At its core, the philosophy known as American Transcendentalism is the belief in an ideal spiritual state that “transcends” the physical. This state can only be realized through an individual's intuition. It cannot be achieved through organized religion (or any religion).
The tenets of American Transcendentalism were articulated by Ralph Waldo Emerson, (the man often identified as the “father” of American Transcendentalism) in his 1841 essay, “The Oversoul.”
There are four major themes in “The Oversoul”:
1. The existence and nature of the human soul.
[T]he soul in man is not an organ, but animates and exercises all the organs; is not a function, like the power of memory, of calculation, of comparison, but uses these as hands and feet; is not a faculty, but a light; is not the intellect or the will, but the master of the intellect and the will; is the background of our being, in which they lie, — an immensity not possessed and that cannot be possessed. From within or from behind, a light shines through us upon things, and makes us aware that we are nothing, but the light is all.
2. The relationship between the soul and the personal ego.
As with events, so is it with thoughts. When I watch that flowing river, which, out of regions I see not, pours for a season its streams into me, I see that I am a pensioner; not a cause, but a surprised spectator of this ethereal water; that I desire and look up, and put myself in the attitude of reception, but from some alien energy the visions come.
3. The relationship of one human soul to another.
Childhood and youth see all the world in them. But the larger experience of man discovers the identical nature appearing through them all. Persons themselves acquaint us with the impersonal. In all conversation between two persons, tacit reference is made, as to a third party, to a common nature.
4. The relationship of the human soul to God.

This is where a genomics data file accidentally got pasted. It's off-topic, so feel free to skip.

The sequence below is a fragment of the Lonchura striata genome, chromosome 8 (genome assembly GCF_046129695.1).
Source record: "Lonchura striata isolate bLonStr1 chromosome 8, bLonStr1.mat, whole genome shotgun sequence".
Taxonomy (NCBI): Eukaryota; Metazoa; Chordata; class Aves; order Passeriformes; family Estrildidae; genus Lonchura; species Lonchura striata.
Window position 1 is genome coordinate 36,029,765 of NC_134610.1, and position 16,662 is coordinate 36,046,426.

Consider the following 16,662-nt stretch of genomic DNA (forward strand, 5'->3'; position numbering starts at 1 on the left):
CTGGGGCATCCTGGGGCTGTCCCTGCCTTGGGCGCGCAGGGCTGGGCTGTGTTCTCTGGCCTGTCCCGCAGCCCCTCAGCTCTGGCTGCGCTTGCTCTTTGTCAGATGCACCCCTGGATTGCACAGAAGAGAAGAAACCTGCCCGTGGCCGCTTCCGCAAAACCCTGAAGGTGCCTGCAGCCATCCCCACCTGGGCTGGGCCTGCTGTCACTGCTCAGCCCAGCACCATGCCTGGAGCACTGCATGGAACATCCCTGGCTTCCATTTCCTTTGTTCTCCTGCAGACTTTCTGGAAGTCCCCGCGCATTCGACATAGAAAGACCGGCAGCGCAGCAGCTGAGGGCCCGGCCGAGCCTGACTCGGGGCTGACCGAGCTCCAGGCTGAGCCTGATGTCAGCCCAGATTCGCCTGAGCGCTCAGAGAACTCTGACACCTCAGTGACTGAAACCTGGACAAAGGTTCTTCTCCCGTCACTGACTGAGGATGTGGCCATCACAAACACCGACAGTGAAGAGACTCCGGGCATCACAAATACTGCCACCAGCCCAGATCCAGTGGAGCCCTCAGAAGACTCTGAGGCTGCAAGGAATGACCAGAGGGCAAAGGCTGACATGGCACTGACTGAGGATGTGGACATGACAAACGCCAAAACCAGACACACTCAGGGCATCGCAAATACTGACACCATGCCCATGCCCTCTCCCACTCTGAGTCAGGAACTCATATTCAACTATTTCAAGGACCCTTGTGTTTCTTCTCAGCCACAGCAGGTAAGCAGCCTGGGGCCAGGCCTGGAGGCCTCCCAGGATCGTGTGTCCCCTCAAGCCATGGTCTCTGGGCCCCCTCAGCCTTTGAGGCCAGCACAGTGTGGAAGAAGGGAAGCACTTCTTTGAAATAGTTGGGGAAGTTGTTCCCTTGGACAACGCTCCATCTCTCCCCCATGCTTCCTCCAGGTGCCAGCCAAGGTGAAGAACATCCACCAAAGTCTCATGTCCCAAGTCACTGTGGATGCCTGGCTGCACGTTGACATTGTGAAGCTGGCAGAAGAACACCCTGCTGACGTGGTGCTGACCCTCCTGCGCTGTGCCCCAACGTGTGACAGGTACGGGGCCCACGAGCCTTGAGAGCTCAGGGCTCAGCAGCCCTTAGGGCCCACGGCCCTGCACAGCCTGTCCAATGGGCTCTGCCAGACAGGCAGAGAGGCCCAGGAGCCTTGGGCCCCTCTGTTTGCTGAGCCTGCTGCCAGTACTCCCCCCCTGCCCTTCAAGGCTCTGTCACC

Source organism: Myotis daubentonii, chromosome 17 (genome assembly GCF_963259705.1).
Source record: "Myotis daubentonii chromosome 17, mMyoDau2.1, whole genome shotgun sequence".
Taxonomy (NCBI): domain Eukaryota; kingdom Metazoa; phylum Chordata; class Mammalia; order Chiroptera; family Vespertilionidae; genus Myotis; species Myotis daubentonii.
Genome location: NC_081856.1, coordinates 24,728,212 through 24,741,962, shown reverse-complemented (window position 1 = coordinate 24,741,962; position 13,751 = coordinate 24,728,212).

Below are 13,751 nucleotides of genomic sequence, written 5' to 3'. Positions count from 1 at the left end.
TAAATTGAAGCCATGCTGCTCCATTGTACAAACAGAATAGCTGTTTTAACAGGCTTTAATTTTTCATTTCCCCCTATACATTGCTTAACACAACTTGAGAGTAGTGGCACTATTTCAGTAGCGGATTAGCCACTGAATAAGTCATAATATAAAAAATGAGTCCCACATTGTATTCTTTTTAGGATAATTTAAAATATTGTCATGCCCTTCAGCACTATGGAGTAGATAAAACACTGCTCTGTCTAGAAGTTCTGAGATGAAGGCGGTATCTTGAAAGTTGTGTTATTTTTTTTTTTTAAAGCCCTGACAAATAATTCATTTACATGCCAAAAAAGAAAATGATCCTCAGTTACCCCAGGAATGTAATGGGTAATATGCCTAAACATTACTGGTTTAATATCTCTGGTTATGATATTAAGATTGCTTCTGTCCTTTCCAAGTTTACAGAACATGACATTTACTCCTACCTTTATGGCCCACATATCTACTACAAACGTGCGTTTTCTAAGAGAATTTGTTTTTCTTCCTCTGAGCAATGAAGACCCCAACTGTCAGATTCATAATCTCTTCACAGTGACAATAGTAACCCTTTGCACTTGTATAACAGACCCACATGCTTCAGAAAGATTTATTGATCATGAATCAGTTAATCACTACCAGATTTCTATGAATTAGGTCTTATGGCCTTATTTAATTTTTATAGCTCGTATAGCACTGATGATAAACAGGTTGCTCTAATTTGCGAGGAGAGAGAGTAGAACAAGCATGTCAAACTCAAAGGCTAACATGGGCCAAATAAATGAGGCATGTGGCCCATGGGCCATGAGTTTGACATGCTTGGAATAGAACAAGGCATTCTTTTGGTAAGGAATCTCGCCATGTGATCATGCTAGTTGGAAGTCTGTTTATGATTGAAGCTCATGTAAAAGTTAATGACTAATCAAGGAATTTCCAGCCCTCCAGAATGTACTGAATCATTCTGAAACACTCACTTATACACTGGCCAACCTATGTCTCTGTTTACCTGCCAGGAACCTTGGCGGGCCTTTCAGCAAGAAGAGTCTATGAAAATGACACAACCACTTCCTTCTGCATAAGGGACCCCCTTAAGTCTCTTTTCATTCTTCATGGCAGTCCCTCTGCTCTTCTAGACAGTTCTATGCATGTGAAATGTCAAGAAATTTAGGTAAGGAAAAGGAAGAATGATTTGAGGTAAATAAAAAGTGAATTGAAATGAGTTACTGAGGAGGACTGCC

If we will not interfere with our thought, but will act entirely, or see how the thing stands in God, we know the particular thing, and every thing, and every man. For the Maker of all things and all persons stands behind us, and casts his dread omniscience through us over things.
Casy come very close to articulating the major points of Emerson’s philosophy. When he first meets Tom, who is walking home after a stint in prison, Casy explains the first steps on his new path:
"I was a preacher," said the man seriously. "Reverend Jim Casy—was a Burning Busher. Used to howl out the name of Jesus to glory. And used to get an irrigation ditch so squirmin' full of repented sinners half of 'em like to drowned. But not no more," he sighed. "Jus Jim Casy now. Ain't got the call no more. Got a lot of sinful idears—but they seem kinda sensible."
Tom tries to cajole Casy, telling him how fondly his family recalled his preaching, but the man is not moved. He replies:
"I ain't preachin' no more much. The sperit ain't in the people much no more; and worse'n that, the sperit ain't in me no more. 'Course now an' again the sperit gets movin' an' I rip out a meetin', or when folks sets out food I give 'em a grace, but my heart ain't in it. I on'y do it 'cause they expect it."
“Before I knowed it, I was sayin’ out loud, “The hell with it! There ain’t no sin and there ain’t no virtue. There’s just stuff people do. It’s all part of the same thing. And some of the things folks do is nice and some ain’t nice but that’s as far as any man got a right to say.”
As he continues to verbalize his feelings, perhaps for the first time, Casy arrives at this conclusion:
“Why do we got to hang it on God or Jesus? Maybe,” I figgered, “’maybe it’s all men an’ all women… all men got one big soul and ever’body a part of. Now I sat there thinkin’ it, and all of a suddent- I knew it. I knew it so deep down it was true, and I still know it.”